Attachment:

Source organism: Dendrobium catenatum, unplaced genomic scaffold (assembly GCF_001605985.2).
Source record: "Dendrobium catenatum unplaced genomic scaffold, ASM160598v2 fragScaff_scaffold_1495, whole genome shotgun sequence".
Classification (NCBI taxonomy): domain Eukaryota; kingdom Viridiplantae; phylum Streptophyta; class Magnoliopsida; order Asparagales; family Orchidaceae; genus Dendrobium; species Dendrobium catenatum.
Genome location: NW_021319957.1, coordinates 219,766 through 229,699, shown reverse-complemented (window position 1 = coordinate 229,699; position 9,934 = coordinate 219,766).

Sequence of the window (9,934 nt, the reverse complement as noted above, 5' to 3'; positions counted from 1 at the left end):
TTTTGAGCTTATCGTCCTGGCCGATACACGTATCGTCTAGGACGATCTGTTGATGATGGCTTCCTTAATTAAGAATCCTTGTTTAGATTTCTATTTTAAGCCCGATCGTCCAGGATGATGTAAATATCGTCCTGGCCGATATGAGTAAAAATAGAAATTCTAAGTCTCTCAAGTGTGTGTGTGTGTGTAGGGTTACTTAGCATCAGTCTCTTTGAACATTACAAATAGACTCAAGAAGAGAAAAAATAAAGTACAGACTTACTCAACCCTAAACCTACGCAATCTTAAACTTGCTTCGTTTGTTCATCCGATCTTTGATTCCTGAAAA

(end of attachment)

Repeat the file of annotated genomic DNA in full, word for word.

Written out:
Source organism: Dendrobium catenatum, unplaced genomic scaffold (assembly GCF_001605985.2).
Source record: "Dendrobium catenatum unplaced genomic scaffold, ASM160598v2 fragScaff_scaffold_1495, whole genome shotgun sequence".
Classification (NCBI taxonomy): domain Eukaryota; kingdom Viridiplantae; phylum Streptophyta; class Magnoliopsida; order Asparagales; family Orchidaceae; genus Dendrobium; species Dendrobium catenatum.
Genome location: NW_021319957.1, coordinates 219,766 through 229,699, shown reverse-complemented (window position 1 = coordinate 229,699; position 9,934 = coordinate 219,766).

Sequence of the window (9,934 nt, the reverse complement as noted above, 5' to 3'; positions counted from 1 at the left end):
TTTTGAGCTTATCGTCCTGGCCGATACACGTATCGTCTAGGACGATCTGTTGATGATGGCTTCCTTAATTAAGAATCCTTGTTTAGATTTCTATTTTAAGCCCGATCGTCCAGGATGATGTAAATATCGTCCTGGCCGATATGAGTAAAAATAGAAATTCTAAGTCTCTCAAGTGTGTGTGTGTGTGTAGGGTTACTTAGCATCAGTCTCTTTGAACATTACAAATAGACTCAAGAAGAGAAAAAATAAAGTACAGACTTACTCAACCCTAAACCTACGCAATCTTAAACTTGCTTCGTTTGTTCATCCGATCTTTGATTCCTGAAAA